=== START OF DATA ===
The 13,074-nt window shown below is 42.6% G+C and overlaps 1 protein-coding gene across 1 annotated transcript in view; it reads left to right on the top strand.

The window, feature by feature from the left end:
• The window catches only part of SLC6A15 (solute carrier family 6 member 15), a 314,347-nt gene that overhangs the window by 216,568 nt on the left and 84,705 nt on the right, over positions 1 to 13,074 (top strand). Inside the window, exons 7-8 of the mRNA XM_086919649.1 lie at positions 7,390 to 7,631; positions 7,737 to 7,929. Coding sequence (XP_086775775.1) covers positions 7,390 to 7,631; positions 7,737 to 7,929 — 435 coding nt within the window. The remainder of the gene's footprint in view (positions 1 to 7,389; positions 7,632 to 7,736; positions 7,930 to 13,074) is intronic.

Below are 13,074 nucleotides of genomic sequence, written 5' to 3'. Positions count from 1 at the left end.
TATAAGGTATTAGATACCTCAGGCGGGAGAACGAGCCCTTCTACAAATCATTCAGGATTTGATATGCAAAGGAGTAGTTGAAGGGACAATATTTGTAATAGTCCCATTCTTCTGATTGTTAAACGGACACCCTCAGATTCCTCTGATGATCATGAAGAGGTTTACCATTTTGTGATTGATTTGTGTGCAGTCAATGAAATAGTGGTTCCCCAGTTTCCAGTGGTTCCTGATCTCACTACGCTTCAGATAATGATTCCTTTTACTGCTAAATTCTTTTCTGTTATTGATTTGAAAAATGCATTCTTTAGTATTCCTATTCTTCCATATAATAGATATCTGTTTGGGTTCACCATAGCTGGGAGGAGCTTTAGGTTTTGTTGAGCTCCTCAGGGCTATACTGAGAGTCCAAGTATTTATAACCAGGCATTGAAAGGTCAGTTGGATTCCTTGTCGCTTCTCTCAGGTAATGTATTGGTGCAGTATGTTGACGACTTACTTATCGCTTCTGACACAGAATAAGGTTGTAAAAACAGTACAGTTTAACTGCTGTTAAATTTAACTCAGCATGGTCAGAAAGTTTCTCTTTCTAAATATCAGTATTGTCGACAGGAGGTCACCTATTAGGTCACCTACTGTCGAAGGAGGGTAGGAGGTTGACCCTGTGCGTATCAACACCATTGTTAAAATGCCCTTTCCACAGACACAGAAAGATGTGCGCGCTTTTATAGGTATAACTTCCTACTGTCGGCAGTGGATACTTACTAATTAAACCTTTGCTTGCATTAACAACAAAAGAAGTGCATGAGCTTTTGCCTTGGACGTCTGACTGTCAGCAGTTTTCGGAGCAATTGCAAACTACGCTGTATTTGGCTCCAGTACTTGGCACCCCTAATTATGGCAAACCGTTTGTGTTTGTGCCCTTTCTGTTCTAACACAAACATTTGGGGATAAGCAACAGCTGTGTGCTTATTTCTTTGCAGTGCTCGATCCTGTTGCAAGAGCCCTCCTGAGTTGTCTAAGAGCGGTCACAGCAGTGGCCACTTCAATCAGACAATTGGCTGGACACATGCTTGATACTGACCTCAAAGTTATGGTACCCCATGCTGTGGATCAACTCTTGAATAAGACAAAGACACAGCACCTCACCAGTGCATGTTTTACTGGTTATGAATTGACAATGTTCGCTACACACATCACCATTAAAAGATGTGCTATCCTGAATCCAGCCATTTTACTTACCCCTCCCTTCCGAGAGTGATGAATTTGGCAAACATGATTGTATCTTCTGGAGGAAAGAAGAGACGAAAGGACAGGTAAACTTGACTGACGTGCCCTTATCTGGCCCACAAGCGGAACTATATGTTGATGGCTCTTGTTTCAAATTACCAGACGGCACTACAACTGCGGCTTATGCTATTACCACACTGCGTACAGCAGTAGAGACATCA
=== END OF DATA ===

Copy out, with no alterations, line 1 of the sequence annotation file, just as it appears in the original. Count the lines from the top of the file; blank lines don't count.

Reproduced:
The 13,074-nt window shown below is 42.6% G+C and overlaps 1 protein-coding gene across 1 annotated transcript in view; it reads left to right on the top strand.